Iran Election Guide

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Iran Live: Still Looking for "Unity" for the Election

The Supreme Leader's "2+1 Committee" --- MP Gholam Ali Haddad Adel, Khamenei advisor Ali Velayati, and Tehran Mayor Mohammad Baqer Qalibaf --- who are seeking a "unity" candidate for the Presidential election

See also Iran Analysis: This Week's Nuclear Talks --- A 5-Point Guide to the US and European Position
Monday's Iran Live: Will Iranians Celebrate "Islamic Republic Day"?

1410 GMT: Food Watch. Nasser Karimi offers another story on the soaring price of pistachios, a luxury for New Year celebrations, adding this twist:

The government, which usually tries to contain Iranians' anger over the economy, has heartily backed the pistachio boycott — again for reasons tied to the Western-led sanctions over Iran's nuclear program. Pistachio exports provide a small but important pipeline for foreign revenues at a time when sanctions are squeezing Iran's oil and gas sales. Authorities say fewer nuts consumed at home means more available to sell abroad.

The pale green nuts are Iran's top non-oil export, though admittedly they are very distant second. Iran earned at least $750 million last year from exporting the nut, with some estimates as high as $1 billion.

1333 GMT: The Battle Within. Mansour Haghighatpour, a member of Parliament's National Security Commission, has said that a report on the attack by a crowd of men on Speaker of Parliament Ali Larijani --- interrupting his speech in February on the anniversary of the Islamic Revolution --- proves the attacks were "organised".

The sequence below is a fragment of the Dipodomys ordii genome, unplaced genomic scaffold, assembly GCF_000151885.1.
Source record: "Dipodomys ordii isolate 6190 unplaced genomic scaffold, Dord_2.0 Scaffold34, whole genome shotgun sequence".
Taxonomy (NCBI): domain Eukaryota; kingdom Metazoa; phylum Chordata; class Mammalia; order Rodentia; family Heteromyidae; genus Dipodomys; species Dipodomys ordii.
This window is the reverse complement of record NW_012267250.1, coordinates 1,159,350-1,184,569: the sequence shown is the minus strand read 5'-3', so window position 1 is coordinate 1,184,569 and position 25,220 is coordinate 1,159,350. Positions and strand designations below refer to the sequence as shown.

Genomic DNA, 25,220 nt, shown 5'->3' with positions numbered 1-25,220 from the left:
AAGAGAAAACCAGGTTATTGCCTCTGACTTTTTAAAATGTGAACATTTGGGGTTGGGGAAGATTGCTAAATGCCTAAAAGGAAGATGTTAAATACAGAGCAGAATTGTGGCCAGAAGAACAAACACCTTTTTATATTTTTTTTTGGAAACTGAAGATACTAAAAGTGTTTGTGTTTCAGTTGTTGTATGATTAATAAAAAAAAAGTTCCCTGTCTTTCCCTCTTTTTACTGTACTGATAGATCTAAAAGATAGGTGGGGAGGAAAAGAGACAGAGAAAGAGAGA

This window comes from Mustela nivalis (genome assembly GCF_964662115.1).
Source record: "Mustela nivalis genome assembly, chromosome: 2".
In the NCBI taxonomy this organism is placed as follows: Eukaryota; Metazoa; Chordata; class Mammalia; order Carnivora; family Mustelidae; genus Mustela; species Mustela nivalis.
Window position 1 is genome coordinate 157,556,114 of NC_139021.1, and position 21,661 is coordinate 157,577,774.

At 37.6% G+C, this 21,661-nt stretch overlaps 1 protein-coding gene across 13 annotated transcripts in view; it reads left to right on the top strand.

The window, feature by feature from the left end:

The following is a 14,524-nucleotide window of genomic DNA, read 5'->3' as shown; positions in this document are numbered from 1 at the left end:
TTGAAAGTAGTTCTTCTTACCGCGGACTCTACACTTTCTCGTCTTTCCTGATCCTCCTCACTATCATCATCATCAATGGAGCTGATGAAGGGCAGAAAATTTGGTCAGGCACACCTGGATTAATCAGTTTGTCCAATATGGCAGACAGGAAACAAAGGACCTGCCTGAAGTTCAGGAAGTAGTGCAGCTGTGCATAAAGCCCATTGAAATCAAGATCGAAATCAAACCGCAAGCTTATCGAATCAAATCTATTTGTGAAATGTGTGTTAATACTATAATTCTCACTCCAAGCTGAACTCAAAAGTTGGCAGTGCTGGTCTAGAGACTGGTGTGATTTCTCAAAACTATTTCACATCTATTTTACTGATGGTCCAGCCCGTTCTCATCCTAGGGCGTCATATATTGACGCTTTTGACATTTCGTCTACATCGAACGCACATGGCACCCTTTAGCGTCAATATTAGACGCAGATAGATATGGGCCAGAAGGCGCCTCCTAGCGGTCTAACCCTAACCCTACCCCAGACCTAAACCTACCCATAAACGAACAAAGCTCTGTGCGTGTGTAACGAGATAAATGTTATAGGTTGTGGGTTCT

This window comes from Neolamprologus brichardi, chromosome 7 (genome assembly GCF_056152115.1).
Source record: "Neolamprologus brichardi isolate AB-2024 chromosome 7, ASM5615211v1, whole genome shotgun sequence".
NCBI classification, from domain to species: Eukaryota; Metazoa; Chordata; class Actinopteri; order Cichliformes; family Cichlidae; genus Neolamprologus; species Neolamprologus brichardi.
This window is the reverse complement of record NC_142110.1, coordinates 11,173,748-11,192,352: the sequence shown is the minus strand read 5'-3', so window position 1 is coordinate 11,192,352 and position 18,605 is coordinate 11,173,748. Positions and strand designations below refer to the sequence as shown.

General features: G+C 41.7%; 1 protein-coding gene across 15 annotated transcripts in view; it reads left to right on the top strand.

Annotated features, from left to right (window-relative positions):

Supporters of President Ahmadinejad have been accused of shouting down Larijani, throwing shoes and prayer stones.

Haghighatpour said he had had a meeting with the head of judiciary, Sadegh Larijani, but the report will only be published with the Supreme Leader's permission.

1320 GMT: Nuclear Watch. Amid the political spin on this week's Iranian talks with the 5+1 Powers in Kazakhstan (see separate EA analysis), Gary Samore --- the Obama Administration's senior advisor on non-proliferation until January --- appears to offer a straightforward, if pessimistic, reading of the situation:

I have such low expectations for what's going to come out of this next round of talks that I think it's a mistake to try to set the bar. I mean, if they agree to another round of meetings that will be the process continuing, but I think that it really is unrealistic to expect that there be some kind of breakthrough in these talks.

Samore said both sides were using the talks for purposes of presentation --- "the Iranians use diplomacy in an effort to try to show that there's progress and therefore no further sanctions are justified...the US and the P5+1 use diplomacy in order to demonstrate that Iran is being intransigent and unreasonable and therefore more sanctions are required".

The former advisor also identifies the specific issues in dispute: the linkage between the 5+1 Powers' demands over Iran's enrichment of 20% uranium and Tehran's insistence on sanctions relief.

1234 GMT: Asylum Watch. Sports journo Mosayeb Sarvandi of State broadcaster IRIB has reportedly fled Iran and sought asylum abroad after he faced arrest for "espionage".

0800 GMT: Nuclear Watch. In a separate, 5-point analysis, I take apart this morning's Wall Street Journal, "Iran Cools Nuclear Work as Talks Loom", to assess its real signficance --- it tips off the US and European position in this week's nuclear discussions with the Islamic Republic.